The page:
Four more workers test positive for
radiation from New Mexico site
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[March 11, 2014]
By Laura Zuckerman
(Reuters) — Four more workers have tested
positive for exposure tied to an accidental release of radiation from an
underground nuclear waste site in New Mexico, but tests have shown no
further contamination in two sections of the site, officials said on
This brings to 17 the number of workers exposed to radiation at
the Waste Isolation Pilot Project, but a U.S. Department of Energy
spokesman in a statement characterized the level of exposure as
No workers were underground at the site in southeastern New Mexico
when on February 14 air sensors half a mile below surface in an
ancient salt formation triggered an alarm, indicating excessive
amounts of radioactive particles.
Thirteen workers working above ground when the accident happened
were initially revealed last month to have tested positive for
Another four workers who were at the site the day after the accident
have tested positive for trace amounts of radiation, U.S. Department
of Energy spokesman Bradley Bugger said in statement. None of the 17
employees is expected to experience any health effects, he said.
No workers were below ground when air sensors detected high levels
of radiation and automatically switched to a filtration system
designed to capture the vast majority of radioactive particles,
which can harm humans if inhaled or ingested.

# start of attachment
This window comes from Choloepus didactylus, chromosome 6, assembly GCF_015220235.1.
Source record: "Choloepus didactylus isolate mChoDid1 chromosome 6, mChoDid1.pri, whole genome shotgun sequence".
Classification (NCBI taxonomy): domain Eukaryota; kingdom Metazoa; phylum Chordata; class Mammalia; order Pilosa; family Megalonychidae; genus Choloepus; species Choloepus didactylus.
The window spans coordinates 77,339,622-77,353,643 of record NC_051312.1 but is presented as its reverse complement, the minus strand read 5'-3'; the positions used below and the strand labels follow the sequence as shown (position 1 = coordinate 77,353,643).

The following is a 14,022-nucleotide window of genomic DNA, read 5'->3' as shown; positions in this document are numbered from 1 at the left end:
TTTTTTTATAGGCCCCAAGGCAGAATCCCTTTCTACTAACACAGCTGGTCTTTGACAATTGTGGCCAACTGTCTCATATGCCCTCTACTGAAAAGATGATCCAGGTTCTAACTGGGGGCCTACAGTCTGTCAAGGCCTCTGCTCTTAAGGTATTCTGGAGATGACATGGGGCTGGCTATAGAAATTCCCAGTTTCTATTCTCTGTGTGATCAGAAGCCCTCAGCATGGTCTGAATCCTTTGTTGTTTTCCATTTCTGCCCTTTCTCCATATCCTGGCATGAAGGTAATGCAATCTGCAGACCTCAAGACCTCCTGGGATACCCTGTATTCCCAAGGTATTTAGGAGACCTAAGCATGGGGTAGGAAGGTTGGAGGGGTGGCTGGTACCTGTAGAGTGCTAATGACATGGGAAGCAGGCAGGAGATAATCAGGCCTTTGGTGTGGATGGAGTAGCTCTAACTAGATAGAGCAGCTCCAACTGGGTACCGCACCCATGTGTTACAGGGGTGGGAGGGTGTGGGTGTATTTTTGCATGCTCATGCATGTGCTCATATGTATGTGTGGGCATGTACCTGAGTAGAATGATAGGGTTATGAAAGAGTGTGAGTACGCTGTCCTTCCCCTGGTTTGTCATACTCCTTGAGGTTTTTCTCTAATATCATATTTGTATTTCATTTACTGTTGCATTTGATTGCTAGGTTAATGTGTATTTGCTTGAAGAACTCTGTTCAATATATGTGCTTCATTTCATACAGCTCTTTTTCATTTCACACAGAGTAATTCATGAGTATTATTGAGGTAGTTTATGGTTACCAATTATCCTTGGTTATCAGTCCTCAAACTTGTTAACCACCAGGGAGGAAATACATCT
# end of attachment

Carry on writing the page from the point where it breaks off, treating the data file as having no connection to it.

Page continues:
Probes sent over the weekend into a pair of shafts in the salt
formation where nuclear waste is stored at the facility showed no
detectable airborne radioactivity and instruments used in the test
were not contaminated, officials said.
Since the February 14 accident, this was the first testing of air
below ground at the facility near Carlsbad which accepts equipment
and clothing contaminated with radioisotopes like plutonium from
U.S. nuclear labs and weapons sites.
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Crews in recent days have used high-density foam to seal vents that
released underground air to the surface, Bugger said. Monitoring
shows no further radiation leakage from those vents, but officials
are crafting methods to ensure against leakages in future caused by
degradation of the foam over time, he said.
The Department of Energy and the contractor that runs the site,
Nuclear Waste Partnership LLC, will conduct additional tests of air
below ground before sending in investigators to determine the cause
of the accident.
(Reporting by Laura Zuckerman in Salmon, Idaho
editing by Alex Dobuzinskis and Eric Walsh)
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